Siegelman Lobbies DOJ To Intervene As Court Deadline Nears

A lobbying effort to persuade the Justice Department to intervene in the politically tainted case against Don Siegelman has intensified in recent days, as a deadline for appealing the charges against the former Alabama Governor nears.

After being released on appeal bond last spring, Siegelman was convicted in March by a Court of Appeals on charges of bribery, conspiracy and obstruction for appointing a prominent donor to a state post. Now he is pushing for a rehearing of his case -- which critics say was orchestrated by state and national Republican officials -- with the hope of replacing the three-judge panel with a larger eight-judge panel that comprises the entire 11th Circuit. He should hear a decision on his appeal any day.

"If we get a rehearing then we have a few months to pursue options with the Department of Justice," Siegelman told the Huffington Post in an interview. "If we don't, then I'm going to be re-sentenced to prison by the same judge and prosecutors which I say, parenthetically with an exclamation point, is probably the most bizarre twist yet. I'd be still fighting the same right-wing [Karl] Rove-anointed and Bush-appointed prosecutors even with [Barack] Obama and [Eric] Holder in charge."

And yet, despite his pleas, federal intervention seems unlikely. The DOJ says there is virtually nothing it can do when it comes to Siegelman's appeal. "Because Mr. Siegelman has requested the full 11th Circuit Appeals Court to review the recent ruling by the three-judge panel, the Department will continue to litigate this matter in the courts, not in the media," said DOJ spokesperson Laura Sweeney. "The decision whether to hold an en banc hearing is the court's, not DOJ's."

None of which has dissuaded Siegelman and his allies from making their case under the belief that additional proof of prosecutorial misconduct could change the shape of his appeal process. The latest lobbying effort on the former governor's behalf came in the form of a letter sent to the Attorney General's office from Professor Bennett L. Gershman, author of the book, "Prosecutorial Misconduct."

"I have never encountered another prosecution in which it appears so clearly that the prosecutors were zealously bent on pursuing an individual, rather than on a crime," reads the note, obtained by the Huffington Post. "As an example of bad faith prosecution, the Siegelman case may be without parallel.... There is no better example of the corrosive effect on the reputation of the Department of Justice... than the prosecution of Don Siegelman."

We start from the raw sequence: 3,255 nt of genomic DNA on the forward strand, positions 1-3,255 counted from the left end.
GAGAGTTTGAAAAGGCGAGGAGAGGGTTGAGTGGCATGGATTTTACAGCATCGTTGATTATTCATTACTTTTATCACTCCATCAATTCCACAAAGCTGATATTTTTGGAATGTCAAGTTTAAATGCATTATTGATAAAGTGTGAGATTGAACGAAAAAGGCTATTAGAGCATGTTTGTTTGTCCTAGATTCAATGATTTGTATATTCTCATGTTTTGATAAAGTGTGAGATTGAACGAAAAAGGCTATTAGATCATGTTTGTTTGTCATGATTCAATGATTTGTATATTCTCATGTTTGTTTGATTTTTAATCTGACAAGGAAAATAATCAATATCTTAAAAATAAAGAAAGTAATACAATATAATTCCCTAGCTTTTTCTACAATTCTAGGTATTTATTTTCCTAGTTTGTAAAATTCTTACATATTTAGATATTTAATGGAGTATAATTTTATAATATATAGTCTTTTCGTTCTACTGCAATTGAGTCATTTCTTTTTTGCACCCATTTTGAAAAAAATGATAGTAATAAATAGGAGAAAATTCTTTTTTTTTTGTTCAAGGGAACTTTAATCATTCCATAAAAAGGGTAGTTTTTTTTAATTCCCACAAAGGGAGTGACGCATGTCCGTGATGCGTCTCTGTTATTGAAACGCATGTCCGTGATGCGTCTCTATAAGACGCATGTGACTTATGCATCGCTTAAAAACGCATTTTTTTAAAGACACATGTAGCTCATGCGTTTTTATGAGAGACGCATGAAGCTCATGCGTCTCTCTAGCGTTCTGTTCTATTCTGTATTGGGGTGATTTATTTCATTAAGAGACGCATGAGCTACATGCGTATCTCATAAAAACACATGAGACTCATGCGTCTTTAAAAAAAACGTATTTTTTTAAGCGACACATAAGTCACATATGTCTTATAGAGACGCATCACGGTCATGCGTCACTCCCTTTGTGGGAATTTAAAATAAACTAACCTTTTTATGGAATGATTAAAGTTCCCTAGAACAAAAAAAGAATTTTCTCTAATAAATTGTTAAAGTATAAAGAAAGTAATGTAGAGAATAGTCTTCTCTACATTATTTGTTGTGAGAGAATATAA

The note follows a similar one penned by 75 former state Attorneys Generals asking Attorney General Eric Holder to investigate the matter.

The effectiveness of such efforts seem likely to be dulled by certain legal and political realities. For starters, a forthcoming Department of Justice's Office of Professional Responsibility report on the Siegelman case does not appear to be near completion. In a letter to select members of Congress this past week, Assistant Attorney General Ronald Weich wrote that the department was "not in a position to respond to your request for information on these investigations at this time, but will supplement this response when additional information on OPR's investigation of these matters becomes available."

And while the recent dropping of charges against former Senator Ted Stevens for bungled prosecution breathed new life into Siegleman's efforts, there remains a fundamental difference. The Stevens' charges were dropped under proof of selective prosecution. Siegelman, according to a DOJ official, has "never filed a selective prosecution motion."

The Alabama Democrats insist that "there is really not a lot we can do" when it comes to raising that charge. They don't have the means to investigate selective prosecution. They hope that efforts on behalf of members of Congress to turn up new information might do the trick. Sigeleman is also holding to see what the forthcoming OPR report reveals, though he remains worried that the right questions aren't being asked.

"We are not waiting for an OPR report," he said. "We are waiting for an OPR investigation that asks the right questions. If we get that, then we might be able to ask for a selective prosecution motion. ... We are hoping to get Attorney General Holder's attention, to see if he can do for me what he did for Ted Stevens."